BY HEIDI RUCKNO, The Citizens Voice
KINGSTON — Malka Seewald and her husband, Rabbi Mendy Seewald, opened their Rutter Avenue home to more than 40 people on Friday and prepared a traditional Jewish Sabbath feast in memory of those killed last week in the Mumbai, India, terrorist attacks.
They especially wanted to honor the legacy of Rabbi Gavriel Holtzberg and his wife, Rifka, who were gunned down inside the Jewish community center where they lived and worked. The Holtzbergs’ 2-year-old son, Moshe, escaped with his nanny.
“Her father said at her funeral to do good deeds in her memory,” Malka Seewald said of Rifka Holtzberg.
The Holtzbergs ran a Chabad house, or Jewish outreach center, in Mumbai. They prepared traditional kosher Sabbath meals for weary Jewish travelers and gave them a place to sleep. Every Friday night, they would have 20 to 40 people at their table, Mendy Seewald said.
The Holtzbergs went to great lengths to prepare a Sabbath meal, said Malka’s sister, Chanie Spalter. Every week, Rifka Holtzberg prepared 200 kosher chickens and made 400 pounds of Halta, a traditional Sabbath bread, Spalter said.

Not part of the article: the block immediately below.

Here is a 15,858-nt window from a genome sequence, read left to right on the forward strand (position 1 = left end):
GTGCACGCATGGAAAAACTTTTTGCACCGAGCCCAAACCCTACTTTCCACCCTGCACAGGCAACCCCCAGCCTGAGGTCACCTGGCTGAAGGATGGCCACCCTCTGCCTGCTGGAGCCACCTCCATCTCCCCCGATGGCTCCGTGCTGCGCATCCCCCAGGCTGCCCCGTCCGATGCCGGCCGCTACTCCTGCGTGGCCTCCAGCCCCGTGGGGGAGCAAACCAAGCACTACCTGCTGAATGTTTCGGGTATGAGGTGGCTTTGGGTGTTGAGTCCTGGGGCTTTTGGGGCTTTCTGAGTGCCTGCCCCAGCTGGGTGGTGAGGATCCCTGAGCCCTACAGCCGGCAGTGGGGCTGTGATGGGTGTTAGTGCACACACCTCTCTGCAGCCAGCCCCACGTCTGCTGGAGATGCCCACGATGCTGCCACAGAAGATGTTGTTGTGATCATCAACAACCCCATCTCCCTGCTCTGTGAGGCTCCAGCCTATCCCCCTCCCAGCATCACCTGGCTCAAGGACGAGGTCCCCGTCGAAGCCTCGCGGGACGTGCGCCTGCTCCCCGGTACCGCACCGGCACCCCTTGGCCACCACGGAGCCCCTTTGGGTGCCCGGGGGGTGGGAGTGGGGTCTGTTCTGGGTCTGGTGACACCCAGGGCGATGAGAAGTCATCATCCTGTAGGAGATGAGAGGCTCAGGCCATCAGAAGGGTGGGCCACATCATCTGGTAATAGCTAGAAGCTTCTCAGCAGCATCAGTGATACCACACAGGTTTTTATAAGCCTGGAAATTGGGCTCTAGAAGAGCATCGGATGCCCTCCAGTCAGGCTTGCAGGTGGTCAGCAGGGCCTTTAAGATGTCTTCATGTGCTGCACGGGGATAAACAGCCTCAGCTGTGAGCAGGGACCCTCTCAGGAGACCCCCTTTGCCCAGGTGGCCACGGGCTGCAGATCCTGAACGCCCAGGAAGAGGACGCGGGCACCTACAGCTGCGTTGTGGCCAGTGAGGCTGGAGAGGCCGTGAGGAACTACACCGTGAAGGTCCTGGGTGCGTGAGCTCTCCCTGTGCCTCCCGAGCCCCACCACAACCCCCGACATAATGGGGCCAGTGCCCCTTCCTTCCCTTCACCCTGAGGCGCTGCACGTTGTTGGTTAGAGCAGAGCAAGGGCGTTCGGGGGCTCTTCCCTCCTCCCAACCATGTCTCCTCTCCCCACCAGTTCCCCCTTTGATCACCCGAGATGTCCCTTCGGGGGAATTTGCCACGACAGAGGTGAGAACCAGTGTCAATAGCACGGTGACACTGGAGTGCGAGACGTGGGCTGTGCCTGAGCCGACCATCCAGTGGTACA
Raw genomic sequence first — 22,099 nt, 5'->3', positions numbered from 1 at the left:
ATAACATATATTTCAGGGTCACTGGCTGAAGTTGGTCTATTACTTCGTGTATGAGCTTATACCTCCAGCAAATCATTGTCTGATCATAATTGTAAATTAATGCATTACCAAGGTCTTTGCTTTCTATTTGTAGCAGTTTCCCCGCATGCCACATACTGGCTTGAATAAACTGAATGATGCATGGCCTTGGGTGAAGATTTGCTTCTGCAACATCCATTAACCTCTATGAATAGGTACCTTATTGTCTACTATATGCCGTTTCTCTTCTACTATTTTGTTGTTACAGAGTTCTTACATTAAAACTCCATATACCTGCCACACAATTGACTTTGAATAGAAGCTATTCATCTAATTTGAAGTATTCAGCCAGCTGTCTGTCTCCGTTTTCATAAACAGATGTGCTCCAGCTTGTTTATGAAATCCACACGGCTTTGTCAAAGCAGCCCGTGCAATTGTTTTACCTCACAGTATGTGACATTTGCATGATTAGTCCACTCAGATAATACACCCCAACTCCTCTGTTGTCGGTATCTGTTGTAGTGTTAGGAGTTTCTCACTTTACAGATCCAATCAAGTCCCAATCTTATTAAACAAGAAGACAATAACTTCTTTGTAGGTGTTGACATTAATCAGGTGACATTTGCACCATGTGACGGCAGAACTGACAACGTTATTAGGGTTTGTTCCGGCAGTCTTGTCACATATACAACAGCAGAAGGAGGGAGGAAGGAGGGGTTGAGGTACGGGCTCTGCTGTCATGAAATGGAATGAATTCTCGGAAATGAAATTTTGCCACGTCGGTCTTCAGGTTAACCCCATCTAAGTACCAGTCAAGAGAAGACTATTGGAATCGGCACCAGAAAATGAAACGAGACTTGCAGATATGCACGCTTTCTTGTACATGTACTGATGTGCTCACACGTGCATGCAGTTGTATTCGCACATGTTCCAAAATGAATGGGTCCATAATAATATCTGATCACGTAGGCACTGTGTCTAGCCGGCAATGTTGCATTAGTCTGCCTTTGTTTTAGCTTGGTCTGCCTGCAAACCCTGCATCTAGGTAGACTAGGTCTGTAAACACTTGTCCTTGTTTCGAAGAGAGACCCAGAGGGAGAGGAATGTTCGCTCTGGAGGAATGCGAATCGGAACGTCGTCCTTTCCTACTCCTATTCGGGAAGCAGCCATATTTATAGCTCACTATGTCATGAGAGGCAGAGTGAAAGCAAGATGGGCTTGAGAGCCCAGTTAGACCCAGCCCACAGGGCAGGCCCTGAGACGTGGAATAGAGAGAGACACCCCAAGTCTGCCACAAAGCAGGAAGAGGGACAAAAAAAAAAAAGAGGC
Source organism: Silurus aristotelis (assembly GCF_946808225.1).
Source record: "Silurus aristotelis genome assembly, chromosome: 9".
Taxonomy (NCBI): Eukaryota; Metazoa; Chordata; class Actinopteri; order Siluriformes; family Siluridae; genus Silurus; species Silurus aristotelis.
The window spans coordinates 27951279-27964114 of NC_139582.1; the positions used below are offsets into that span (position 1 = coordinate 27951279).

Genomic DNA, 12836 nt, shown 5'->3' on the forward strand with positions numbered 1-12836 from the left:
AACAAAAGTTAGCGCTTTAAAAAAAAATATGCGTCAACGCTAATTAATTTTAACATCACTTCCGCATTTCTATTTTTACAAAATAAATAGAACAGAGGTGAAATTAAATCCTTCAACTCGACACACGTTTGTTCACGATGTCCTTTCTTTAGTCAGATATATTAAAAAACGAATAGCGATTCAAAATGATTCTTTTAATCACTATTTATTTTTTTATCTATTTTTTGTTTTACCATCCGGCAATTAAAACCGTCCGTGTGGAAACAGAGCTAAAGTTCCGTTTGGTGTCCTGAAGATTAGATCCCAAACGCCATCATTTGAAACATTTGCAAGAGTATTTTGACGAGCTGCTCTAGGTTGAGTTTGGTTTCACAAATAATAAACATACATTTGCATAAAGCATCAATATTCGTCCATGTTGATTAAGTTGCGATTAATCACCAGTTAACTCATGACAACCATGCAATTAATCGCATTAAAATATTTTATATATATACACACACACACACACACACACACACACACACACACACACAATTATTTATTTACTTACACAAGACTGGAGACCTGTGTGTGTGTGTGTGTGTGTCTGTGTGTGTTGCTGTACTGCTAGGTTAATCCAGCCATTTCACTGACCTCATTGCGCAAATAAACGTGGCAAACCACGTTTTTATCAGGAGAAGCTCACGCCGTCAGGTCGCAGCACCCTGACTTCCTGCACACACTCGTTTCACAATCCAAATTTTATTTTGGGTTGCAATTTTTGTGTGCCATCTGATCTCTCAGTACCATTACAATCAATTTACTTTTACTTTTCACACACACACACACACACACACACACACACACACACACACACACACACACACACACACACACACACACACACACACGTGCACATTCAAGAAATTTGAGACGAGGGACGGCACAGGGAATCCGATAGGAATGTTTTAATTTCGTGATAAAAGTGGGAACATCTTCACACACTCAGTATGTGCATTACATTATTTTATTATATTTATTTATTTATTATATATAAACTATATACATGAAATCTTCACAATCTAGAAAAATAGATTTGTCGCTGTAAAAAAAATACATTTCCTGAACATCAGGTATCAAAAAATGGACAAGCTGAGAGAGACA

Malka Seewald thought the best way to honor their memory was to prepare a similar meal. The idea came to her over breakfast on Thursday, said Rabbi Seewald, the principal at the Bais Menachem, a private school for Jewish boys on South Franklin Street in Wilkes-Barre.
Malka Seewold invited every Jewish woman she knew to light Shabbat candles in the Holtzbergs’ memory. She and her husband encouraged everyone in attendance to participate in the ritual.
“The lighting of the candles is just one of the ways that we mark the start of the Shabbat,” said Rabbi Roger Lerner, of Temple B’nai B’rith.
The Shabbat, or Sabbath, begins at sundown on Friday and lasts until sundown on Saturday, Lerner said. Strict observers are forbidden to do any work during that time.
In a traditional Jewish home, the woman of the house is tasked with lighting the candles. She lights one for each member of her family.
The candles are a symbol of peace and tranquility, and serve as a reminder of the spiritual significance of the Sabbath. After sundown, the candles cannot be extinguished.
Militants stormed three luxury hotels in Mumbai on Nov. 26-29. The three-day siege in India’s financial capital left 171 dead and 239 wounded, according to The Associated Press.
The surviving gunman, Mohammed Ajmal Kasab, told Indian authorities the Pakistani militant group Lashkar-e-Taiba sent him, although a group leader said his organization does not believe in killing civilians, The Associated Press reported.
The group reportedly used an Indian national to scout terrorist targets in Mumbai.